Top tips for drawing expressions! Part 5 – Gentle smile

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In this series of lessons, we’re going to be introducing various ways to make your characters’ expressions look more attractive and “manga”-like!

This time, we’re going to be focusing on a gentle smile, called “hohoemi” in Japanese. It’s a subtle kind of smile where the mouth doesn’t open too much, but the warm expression usually reaches the eyes. It’s the kind of smile that will put people at ease, like a proud parent smiling at their children.

Let’s learn how to draw this expression in our work!


A gentle smile

By having the character smile without opening their mouth or eyes too wide, we can show a more gentle, relaxed smile. This is a slightly different smile to when a character is super excited or laughing – it’s a less extreme emotion, but equally important to learn. This kind of gentle smile is warm and genuine, and we see it all over the character’s face – in their eyes and cheeks as well as their mouth. The character gently raises the outer corners of their mouth into a smile, which pushes up the cheeks and eyes too, and the eyes are squeezed upwards, so they aren’t as wide open as in a more excited expression. These narrowed eyes help to add to the relaxed, friendly nature of the smile.

Depending on how much the character is smiling, sometimes we see the eyes totally closed, and forming gentle upward-curving arches.

Front view

Point 1

Have you ever seen someone smiling without the smile really reaching their eyes? The most genuine, kind smiles tend to affect the whole face, so having the character narrow their eyes just a little makes for a kinder, more genuine smile!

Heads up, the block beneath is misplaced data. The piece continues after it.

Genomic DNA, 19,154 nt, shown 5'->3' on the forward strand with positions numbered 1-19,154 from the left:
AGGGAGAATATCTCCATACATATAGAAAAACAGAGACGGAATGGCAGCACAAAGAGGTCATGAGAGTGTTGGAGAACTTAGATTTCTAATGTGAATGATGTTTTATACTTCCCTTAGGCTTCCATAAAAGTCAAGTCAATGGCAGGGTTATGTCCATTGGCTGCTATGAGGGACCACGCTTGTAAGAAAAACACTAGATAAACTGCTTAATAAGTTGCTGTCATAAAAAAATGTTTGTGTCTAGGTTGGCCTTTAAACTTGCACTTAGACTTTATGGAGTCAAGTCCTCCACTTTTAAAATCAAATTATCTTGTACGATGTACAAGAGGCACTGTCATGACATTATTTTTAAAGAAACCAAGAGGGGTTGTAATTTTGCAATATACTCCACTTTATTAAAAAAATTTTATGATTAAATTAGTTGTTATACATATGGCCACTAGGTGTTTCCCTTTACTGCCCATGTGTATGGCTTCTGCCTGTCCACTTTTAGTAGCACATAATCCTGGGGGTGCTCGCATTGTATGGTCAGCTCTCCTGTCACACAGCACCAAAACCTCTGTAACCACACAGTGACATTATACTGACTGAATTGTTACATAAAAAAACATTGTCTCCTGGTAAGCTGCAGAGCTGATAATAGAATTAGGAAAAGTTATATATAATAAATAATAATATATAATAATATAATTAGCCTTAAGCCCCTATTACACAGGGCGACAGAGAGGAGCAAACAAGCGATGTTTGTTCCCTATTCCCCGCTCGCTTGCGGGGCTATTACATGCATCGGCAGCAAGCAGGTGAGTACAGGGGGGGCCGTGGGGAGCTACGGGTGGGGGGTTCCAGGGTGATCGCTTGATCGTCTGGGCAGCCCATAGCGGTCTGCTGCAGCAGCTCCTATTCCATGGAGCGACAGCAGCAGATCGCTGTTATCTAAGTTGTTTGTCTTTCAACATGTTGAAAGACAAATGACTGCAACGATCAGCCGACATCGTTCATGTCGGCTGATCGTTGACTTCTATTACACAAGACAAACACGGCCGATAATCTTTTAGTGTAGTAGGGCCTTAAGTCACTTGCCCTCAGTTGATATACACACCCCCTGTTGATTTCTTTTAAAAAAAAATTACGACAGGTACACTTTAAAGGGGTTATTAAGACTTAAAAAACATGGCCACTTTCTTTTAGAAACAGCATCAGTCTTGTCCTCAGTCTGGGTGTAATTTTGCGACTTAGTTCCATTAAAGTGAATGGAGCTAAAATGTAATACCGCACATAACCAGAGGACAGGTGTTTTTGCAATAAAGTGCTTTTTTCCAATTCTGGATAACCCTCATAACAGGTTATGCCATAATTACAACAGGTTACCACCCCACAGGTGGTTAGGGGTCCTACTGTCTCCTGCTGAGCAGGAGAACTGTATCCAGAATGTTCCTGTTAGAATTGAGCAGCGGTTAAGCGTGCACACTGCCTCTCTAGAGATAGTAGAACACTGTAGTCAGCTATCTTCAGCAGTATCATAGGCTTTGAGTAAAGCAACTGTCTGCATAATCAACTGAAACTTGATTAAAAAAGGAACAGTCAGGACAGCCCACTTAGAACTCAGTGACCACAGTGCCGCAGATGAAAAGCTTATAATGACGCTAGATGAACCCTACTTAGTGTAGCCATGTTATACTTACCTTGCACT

Point 2

Making the mouth wider and not opening it too much will make for a relaxed, gentle smile. (A taller, narrower wide open mouth tends to show more extreme emotions like excitement or laughter, so we don’t use that here).


3/4 view

Side view

Low view

High view


Practical techniques

Point 1

Lowering the outer corner of the eye, and raising the bottom eyelid will give a loving, kind expression to the eyes.

Point 2

Another technique we often see in manga is having the character tilt their head whilst looking up with those kind, loving eyes. This head tilt really adds to the cuteness of the whole pose, and makes it softer and more friendly.


Here’s another type of smile we often see in young boy “shounen” characters, or friendly tomboyish girls. By showing the teeth in a grin, slightly raising the corners of the mouth, and giving the bottom eyelid this curved shape, we get this boyish, innocent, friendly expression.


There we have it! I hope these explanations and reference images will prove helpful to you in your work! Smiling is one of the most basic and most used expressions in manga and anime, so we’re sure you can put them to good use in your artwork. Good luck!


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Top tips for drawing expressions! Part 6 – Intense crying